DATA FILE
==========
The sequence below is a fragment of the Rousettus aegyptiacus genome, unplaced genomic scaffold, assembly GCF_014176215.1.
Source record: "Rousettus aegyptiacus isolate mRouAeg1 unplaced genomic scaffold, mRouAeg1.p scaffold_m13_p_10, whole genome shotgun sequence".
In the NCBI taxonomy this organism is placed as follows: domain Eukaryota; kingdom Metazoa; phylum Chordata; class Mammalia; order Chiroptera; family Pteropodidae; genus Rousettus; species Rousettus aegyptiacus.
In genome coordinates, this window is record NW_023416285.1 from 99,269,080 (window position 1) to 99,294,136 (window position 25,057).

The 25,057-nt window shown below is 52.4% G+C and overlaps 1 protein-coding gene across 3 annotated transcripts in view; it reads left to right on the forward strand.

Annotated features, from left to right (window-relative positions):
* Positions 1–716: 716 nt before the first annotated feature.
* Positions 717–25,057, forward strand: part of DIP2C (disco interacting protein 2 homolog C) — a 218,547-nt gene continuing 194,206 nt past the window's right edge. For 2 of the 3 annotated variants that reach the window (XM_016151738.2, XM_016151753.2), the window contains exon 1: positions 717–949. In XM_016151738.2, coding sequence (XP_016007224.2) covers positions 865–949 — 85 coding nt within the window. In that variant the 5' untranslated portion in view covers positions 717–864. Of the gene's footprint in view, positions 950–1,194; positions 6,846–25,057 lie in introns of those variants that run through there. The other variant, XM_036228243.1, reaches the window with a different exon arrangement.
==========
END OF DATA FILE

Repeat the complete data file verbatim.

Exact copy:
The sequence below is a fragment of the Rousettus aegyptiacus genome, unplaced genomic scaffold, assembly GCF_014176215.1.
Source record: "Rousettus aegyptiacus isolate mRouAeg1 unplaced genomic scaffold, mRouAeg1.p scaffold_m13_p_10, whole genome shotgun sequence".
In the NCBI taxonomy this organism is placed as follows: domain Eukaryota; kingdom Metazoa; phylum Chordata; class Mammalia; order Chiroptera; family Pteropodidae; genus Rousettus; species Rousettus aegyptiacus.
In genome coordinates, this window is record NW_023416285.1 from 99,269,080 (window position 1) to 99,294,136 (window position 25,057).

The 25,057-nt window shown below is 52.4% G+C and overlaps 1 protein-coding gene across 3 annotated transcripts in view; it reads left to right on the forward strand.

Annotated features, from left to right (window-relative positions):
* Positions 1–716: 716 nt before the first annotated feature.
* Positions 717–25,057, forward strand: part of DIP2C (disco interacting protein 2 homolog C) — a 218,547-nt gene continuing 194,206 nt past the window's right edge. For 2 of the 3 annotated variants that reach the window (XM_016151738.2, XM_016151753.2), the window contains exon 1: positions 717–949. In XM_016151738.2, coding sequence (XP_016007224.2) covers positions 865–949 — 85 coding nt within the window. In that variant the 5' untranslated portion in view covers positions 717–864. Of the gene's footprint in view, positions 950–1,194; positions 6,846–25,057 lie in introns of those variants that run through there. The other variant, XM_036228243.1, reaches the window with a different exon arrangement.